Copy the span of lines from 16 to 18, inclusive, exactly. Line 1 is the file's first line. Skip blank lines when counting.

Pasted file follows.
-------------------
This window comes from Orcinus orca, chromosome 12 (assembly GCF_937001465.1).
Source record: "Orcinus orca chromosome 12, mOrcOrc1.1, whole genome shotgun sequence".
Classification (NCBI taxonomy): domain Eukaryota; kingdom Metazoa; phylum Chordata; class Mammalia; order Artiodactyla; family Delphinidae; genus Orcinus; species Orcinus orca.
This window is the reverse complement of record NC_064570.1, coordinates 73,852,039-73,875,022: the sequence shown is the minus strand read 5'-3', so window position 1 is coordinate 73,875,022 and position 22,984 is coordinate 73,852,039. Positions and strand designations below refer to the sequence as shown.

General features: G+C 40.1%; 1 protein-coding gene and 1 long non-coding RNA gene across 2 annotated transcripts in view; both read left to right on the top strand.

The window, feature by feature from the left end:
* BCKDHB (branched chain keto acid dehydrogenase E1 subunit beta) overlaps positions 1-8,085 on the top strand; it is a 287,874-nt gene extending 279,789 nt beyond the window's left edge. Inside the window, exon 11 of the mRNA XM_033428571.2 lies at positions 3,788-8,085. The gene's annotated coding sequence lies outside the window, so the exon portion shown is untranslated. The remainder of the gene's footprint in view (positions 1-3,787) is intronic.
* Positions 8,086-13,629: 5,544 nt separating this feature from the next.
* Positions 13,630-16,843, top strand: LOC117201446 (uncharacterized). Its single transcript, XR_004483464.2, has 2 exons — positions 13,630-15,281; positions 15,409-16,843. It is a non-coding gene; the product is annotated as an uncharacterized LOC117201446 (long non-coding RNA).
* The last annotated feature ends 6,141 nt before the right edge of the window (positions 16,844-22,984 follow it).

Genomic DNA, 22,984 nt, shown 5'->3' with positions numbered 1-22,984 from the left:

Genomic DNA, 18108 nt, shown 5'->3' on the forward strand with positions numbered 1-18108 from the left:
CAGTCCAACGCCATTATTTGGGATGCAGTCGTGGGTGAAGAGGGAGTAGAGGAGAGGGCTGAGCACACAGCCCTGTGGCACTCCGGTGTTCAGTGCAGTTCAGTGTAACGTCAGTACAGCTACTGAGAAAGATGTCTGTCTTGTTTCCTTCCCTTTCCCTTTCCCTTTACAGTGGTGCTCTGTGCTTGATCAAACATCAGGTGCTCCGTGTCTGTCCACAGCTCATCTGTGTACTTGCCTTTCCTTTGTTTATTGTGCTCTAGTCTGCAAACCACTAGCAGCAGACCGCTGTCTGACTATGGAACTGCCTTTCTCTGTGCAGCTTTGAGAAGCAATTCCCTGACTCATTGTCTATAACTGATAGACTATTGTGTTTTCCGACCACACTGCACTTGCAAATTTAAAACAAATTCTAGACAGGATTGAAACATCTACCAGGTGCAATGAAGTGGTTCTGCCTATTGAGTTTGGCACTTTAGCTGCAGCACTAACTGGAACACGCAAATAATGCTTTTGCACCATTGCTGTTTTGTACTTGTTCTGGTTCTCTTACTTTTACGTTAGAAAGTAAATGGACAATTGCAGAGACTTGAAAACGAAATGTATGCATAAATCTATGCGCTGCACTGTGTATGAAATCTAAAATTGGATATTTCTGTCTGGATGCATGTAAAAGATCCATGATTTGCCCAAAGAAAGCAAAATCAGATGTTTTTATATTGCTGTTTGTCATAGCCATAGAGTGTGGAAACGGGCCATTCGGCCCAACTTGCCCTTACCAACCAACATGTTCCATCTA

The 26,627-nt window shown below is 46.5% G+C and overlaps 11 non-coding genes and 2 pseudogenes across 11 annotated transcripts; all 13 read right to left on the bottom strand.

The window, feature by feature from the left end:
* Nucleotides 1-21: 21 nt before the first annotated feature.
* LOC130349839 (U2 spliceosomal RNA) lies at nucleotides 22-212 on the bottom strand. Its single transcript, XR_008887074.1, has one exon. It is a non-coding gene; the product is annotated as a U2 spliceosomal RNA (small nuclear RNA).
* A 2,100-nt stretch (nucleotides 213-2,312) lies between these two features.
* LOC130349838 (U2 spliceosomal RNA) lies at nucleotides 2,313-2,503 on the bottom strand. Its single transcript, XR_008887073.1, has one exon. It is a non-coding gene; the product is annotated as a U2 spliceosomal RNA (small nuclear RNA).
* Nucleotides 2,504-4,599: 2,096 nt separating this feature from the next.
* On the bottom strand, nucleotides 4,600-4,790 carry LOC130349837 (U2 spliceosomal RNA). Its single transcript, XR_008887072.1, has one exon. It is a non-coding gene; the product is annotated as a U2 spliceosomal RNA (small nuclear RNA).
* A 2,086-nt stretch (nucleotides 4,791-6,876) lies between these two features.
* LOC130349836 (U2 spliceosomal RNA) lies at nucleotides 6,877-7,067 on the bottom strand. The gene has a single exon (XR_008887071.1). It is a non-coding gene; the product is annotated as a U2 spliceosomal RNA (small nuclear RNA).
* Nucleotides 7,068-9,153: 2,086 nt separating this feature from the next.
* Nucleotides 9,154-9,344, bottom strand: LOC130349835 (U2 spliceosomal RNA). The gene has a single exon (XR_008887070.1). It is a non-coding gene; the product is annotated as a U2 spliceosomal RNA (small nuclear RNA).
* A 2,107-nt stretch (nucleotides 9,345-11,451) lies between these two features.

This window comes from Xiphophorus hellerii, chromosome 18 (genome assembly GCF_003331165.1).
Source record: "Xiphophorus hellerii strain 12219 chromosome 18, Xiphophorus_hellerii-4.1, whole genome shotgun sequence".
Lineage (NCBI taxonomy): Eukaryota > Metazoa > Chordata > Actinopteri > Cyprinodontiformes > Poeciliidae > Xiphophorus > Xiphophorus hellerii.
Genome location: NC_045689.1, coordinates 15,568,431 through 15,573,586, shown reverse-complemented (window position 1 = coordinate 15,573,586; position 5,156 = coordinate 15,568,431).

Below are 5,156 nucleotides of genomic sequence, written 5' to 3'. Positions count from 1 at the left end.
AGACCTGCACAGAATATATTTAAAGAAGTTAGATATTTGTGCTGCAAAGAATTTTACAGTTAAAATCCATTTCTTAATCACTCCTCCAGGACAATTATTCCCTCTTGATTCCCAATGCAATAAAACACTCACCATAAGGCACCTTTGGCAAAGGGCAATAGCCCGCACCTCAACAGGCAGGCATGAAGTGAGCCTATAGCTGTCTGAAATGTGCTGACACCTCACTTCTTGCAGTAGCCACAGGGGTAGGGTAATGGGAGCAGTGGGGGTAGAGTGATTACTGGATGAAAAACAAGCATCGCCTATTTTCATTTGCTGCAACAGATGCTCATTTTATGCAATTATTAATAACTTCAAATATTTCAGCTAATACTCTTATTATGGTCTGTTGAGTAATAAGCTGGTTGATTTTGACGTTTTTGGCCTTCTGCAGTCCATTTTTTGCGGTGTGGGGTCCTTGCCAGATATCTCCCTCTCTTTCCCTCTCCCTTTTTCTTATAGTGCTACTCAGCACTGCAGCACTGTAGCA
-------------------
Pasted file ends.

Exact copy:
* Nucleotides 1-21: 21 nt before the first annotated feature.
* LOC130349839 (U2 spliceosomal RNA) lies at nucleotides 22-212 on the bottom strand. Its single transcript, XR_008887074.1, has one exon. It is a non-coding gene; the product is annotated as a U2 spliceosomal RNA (small nuclear RNA).
* A 2,100-nt stretch (nucleotides 213-2,312) lies between these two features.